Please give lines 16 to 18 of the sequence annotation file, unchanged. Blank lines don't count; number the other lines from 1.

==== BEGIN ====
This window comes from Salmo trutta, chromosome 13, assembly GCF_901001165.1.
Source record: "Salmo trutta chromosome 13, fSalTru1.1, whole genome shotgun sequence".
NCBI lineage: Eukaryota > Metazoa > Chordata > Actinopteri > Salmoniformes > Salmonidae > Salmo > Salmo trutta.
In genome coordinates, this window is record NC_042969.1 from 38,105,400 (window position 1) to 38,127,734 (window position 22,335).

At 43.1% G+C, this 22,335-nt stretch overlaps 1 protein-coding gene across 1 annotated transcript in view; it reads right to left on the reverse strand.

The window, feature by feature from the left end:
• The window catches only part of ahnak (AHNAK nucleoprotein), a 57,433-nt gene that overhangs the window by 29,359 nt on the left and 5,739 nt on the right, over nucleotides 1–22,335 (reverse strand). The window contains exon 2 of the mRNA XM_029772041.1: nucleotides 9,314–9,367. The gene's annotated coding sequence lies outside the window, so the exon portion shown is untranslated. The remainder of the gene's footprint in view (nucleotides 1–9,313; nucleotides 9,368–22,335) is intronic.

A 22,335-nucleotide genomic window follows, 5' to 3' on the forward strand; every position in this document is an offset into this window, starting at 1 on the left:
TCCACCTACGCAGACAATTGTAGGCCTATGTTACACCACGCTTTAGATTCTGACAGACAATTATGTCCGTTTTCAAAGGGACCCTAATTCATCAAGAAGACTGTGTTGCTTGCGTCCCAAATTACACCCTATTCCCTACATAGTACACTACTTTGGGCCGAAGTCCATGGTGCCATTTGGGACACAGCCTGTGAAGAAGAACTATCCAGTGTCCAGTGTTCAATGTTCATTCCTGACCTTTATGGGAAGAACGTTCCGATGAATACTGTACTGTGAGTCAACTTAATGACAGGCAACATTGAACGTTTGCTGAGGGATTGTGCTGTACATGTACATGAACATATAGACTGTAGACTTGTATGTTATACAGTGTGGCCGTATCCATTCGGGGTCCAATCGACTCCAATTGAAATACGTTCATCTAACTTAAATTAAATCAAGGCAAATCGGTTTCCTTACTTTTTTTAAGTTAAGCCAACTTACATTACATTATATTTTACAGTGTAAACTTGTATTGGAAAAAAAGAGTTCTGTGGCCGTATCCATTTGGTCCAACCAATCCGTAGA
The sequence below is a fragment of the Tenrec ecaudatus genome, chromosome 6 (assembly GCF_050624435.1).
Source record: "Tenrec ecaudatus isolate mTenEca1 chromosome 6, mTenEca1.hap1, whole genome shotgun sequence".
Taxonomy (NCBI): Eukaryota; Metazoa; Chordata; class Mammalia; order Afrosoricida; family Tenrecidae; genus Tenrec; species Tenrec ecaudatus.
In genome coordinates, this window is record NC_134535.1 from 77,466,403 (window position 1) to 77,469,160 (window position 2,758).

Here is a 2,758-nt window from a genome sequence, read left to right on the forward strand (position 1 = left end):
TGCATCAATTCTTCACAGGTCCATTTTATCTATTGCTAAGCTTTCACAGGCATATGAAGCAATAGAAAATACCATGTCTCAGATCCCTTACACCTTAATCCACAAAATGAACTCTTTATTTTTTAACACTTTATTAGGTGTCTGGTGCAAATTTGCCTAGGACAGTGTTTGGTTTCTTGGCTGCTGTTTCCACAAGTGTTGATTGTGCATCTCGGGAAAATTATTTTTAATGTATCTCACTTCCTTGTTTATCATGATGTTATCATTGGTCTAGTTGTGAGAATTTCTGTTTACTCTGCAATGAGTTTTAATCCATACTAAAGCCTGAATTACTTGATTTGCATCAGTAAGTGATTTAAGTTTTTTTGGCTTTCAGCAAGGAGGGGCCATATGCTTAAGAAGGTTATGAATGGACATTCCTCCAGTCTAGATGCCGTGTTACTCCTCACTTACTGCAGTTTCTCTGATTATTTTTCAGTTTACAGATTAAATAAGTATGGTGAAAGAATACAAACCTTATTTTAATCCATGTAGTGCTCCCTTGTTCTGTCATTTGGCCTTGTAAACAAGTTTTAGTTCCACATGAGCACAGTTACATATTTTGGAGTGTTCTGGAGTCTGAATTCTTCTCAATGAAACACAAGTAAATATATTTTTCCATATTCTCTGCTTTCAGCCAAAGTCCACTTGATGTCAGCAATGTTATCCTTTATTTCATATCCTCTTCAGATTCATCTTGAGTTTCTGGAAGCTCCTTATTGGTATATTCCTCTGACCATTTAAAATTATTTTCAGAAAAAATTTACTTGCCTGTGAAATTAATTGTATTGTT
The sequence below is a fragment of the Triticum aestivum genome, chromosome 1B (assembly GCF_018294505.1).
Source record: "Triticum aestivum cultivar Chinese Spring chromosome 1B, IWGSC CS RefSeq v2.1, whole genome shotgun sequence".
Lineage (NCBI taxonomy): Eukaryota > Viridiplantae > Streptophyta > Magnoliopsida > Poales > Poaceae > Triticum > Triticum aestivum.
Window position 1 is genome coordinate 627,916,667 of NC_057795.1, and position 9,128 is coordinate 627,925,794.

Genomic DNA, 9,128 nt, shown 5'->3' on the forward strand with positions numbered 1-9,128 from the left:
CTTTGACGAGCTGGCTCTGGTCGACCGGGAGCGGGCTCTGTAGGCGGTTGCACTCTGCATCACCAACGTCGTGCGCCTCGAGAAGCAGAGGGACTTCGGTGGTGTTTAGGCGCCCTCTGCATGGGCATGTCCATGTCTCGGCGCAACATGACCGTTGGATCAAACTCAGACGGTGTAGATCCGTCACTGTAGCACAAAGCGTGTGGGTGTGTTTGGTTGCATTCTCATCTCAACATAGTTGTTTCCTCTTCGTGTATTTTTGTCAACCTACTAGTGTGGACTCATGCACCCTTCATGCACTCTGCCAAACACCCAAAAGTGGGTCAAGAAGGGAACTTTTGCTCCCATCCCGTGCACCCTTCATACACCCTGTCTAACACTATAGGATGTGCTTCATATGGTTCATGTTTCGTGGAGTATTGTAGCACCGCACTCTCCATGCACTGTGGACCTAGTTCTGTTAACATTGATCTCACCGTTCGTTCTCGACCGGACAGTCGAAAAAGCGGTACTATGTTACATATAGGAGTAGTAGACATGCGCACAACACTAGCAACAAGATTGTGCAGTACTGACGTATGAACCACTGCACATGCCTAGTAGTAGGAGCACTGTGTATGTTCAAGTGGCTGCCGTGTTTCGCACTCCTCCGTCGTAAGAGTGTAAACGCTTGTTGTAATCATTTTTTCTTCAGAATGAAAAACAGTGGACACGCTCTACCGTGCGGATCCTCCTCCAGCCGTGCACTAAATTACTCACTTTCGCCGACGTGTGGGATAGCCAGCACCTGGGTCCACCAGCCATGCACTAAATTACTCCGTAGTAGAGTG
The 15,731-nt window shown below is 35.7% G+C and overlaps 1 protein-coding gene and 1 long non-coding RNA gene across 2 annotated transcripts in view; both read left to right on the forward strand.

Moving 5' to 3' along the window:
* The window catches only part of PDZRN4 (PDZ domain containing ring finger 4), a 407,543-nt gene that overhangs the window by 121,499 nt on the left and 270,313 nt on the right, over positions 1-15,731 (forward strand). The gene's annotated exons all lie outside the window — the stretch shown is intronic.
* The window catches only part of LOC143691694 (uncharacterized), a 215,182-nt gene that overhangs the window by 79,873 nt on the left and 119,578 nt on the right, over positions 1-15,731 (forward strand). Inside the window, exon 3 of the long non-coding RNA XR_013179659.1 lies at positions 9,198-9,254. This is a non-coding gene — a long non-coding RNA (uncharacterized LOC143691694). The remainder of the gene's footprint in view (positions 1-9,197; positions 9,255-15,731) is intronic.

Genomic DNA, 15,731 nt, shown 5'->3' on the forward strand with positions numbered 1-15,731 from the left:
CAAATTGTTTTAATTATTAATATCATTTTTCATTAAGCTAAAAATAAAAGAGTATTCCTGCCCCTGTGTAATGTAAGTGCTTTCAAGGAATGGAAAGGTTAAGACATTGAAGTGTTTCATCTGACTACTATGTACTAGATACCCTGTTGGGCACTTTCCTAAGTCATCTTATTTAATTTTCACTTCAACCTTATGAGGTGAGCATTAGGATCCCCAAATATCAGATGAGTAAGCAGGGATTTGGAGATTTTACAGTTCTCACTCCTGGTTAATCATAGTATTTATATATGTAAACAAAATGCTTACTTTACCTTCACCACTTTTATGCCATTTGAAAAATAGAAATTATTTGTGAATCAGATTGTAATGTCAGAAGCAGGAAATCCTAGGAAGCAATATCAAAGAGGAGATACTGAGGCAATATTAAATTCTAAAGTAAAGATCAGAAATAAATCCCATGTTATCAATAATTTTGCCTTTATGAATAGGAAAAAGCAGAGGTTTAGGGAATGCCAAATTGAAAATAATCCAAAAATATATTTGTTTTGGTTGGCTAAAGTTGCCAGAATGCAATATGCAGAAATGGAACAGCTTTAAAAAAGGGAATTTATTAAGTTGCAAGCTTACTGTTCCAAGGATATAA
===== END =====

The sequence below is a fragment of the Triticum aestivum genome, chromosome 1B (assembly GCF_018294505.1).
Source record: "Triticum aestivum cultivar Chinese Spring chromosome 1B, IWGSC CS RefSeq v2.1, whole genome shotgun sequence".
Lineage (NCBI taxonomy): Eukaryota > Viridiplantae > Streptophyta > Magnoliopsida > Poales > Poaceae > Triticum > Triticum aestivum.